Yes, look after ourselves better but not when we believe we have an important role to play in getting things “right” with our health and wellbeing, because the more we do this the more we get in our own way.

    Layering our thinking and piling expectations into our heads only takes us further away from our innate wellbeing that we already have inside us; in all of us. It takes us away from letting our system right itself, which it does all the time if we stop meddling.

    Instead, when we drop all that thinking, looking after ourselves becomes the most obvious thing to do. Anything else just looks bonkers! And we don’t need someone outside of us to tell us what to do or how to do it.

     

    If you’d like to talk more about what this means for you just get in touch.

     

     

     

     

    How do you create a community?

    On 13th September Cat Hase and I ran a Street Wisdom for September’s Learn > Connect > Do event, and welcomed an inquisitive bunch of wanderers to the PKF Cooper Parry offices up here in the East Mids.  You can *see some of them there in the photo 😉 (*courtesy of Cat’s creative skills and in the absence of us thinking to take photos!)  Thanks to these wonderful people buying tickets to find wisdom in the streets, we’ve now upped our total donated to Twenty:Twenty to £325 so far this year – more than last year’s total already!  We’re delighted!!

    As well as that great news, I wanted to share about the experience of one of the delegates because it led to learning and insight for me too.  This is the kind of brilliance that comes from Street Wisdom and I didn’t even wander!

    Jonny, Head of Fundraising at Twenty:Twenty, brought the question – how do you create a community?  Clearly an important question for his job, and for many in the world of work whatever the sector.

    His first thoughts as he began his quest were “well, an airport runway, how am I going to find inspiration here?’.  And of course he did, because our mind is a wonderful thing and Street Wisdom is an amazing tool to access it.

    This seemingly dead-end question led to a realisation that the runway is in fact itself a creator of community.  All the people who visit the airport, who work there, who transport people there, who work in the businesses that are only there because of their proximity to the airport.  These people are all part of that airport community.  They might all have different individual, small-group or large-group purposes to be there but they’re all connected by that central tarmac object.  All part of that community.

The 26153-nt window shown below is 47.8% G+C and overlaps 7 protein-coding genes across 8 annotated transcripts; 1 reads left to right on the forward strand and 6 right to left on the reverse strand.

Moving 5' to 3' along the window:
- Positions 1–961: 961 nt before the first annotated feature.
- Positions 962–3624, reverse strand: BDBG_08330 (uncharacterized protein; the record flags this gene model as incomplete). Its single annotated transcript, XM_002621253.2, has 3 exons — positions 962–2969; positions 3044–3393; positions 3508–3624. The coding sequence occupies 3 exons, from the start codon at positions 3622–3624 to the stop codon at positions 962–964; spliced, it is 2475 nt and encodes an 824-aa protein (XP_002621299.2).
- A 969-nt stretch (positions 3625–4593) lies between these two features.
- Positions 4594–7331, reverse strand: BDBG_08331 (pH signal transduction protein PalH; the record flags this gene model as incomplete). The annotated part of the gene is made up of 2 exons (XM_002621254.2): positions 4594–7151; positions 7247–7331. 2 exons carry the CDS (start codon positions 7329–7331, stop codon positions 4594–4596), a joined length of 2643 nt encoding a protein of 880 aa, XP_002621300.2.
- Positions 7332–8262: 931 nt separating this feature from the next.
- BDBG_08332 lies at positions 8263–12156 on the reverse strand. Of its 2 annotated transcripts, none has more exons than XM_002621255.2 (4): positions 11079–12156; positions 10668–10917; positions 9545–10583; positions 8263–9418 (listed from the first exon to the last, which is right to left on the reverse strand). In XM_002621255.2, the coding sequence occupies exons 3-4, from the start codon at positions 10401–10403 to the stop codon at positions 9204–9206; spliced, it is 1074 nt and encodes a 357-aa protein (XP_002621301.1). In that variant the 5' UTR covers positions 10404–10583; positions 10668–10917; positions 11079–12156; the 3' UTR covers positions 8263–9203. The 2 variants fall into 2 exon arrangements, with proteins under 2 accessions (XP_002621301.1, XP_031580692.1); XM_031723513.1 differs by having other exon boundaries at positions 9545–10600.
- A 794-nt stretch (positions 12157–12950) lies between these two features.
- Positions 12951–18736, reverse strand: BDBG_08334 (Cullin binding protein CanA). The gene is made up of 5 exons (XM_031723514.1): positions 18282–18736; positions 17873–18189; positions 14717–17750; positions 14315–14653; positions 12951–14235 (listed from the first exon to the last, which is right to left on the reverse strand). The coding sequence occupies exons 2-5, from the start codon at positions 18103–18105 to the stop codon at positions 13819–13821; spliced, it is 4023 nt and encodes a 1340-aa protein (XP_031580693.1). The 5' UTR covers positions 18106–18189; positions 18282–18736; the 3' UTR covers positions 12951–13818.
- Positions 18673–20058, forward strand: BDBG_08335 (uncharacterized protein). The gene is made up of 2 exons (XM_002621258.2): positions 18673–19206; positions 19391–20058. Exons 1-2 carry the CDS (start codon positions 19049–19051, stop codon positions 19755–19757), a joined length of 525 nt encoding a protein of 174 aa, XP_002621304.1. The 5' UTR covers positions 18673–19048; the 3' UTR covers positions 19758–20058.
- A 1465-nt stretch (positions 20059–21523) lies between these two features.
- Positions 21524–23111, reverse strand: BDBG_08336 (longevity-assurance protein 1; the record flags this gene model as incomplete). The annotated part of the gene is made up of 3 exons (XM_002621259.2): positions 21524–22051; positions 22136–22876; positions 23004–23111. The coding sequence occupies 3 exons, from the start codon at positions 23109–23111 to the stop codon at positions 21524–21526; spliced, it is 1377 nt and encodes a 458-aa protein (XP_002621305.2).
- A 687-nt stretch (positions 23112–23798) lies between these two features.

Later that night, or the next morning, I can’t quite remember….I had a realisation too…..multiply that up.  Take it bigger.  Take the earth.

    We might all have our individual, small-group or large-group purposes here but we are all connected.  We are all together, living our purposes, connected by this shared central earth-shaped object.  All part of this community.  And not just humans – plants, creatures, weather, water, mountains…..  All connected.

    What does this change for you?

    You’re good enough as you are – but here’s some feedback

    The other day I wrote this piece about how we are all absolutely OK. We just forgot it.

    This has been a new realisation for me thanks to learning about the Three Principles with Piers Thurston and this particular realisation has helped to settle a paradox that I used to just accept I had to hold both ends of.

    That paradox was that I would hear people say “you’re good enough just as you are” but then I would hear and see others doing or saying things – maybe about their own work or feeding back to me – which would suggest I “should” be doing or behaving in a different way. So…I’m good enough as I am…..except when others (or me to myself) lay down a judgement and then I’m not good enough, I’m imperfect in some way and I “should” change and do something different.

    Now…..the paradox has dissolved.

    Two key realisations have been part of this happening….

    One is that I had a deep whole-body realisation that I’m actually, deeply, fundamentally OK. I am already a whole person. Good enough just as I am. I truly “see” that. I don’t just hear the words at an intellectual level.

    Two is that I see that everything I have ever experienced has been from the inside out. So all those times when I’ve thought I “should” be doing something because of what someone else is telling me or what I’m enviously seeing others do, have been created by me. Self-imposed “should’s”.

    And the result. The paradox is gone. I am deeply, fundamentally, good enough as I am and I know I have an innate capacity to be creative and resourceful which means I will keep moving forward, learning, improving and creating with the goal of making a positive difference. But not because I “should”, instead because it feels like the most natural and obvious thing to do.

     

    [Photo credit : https://unsplash.com/@rohanmakhecha]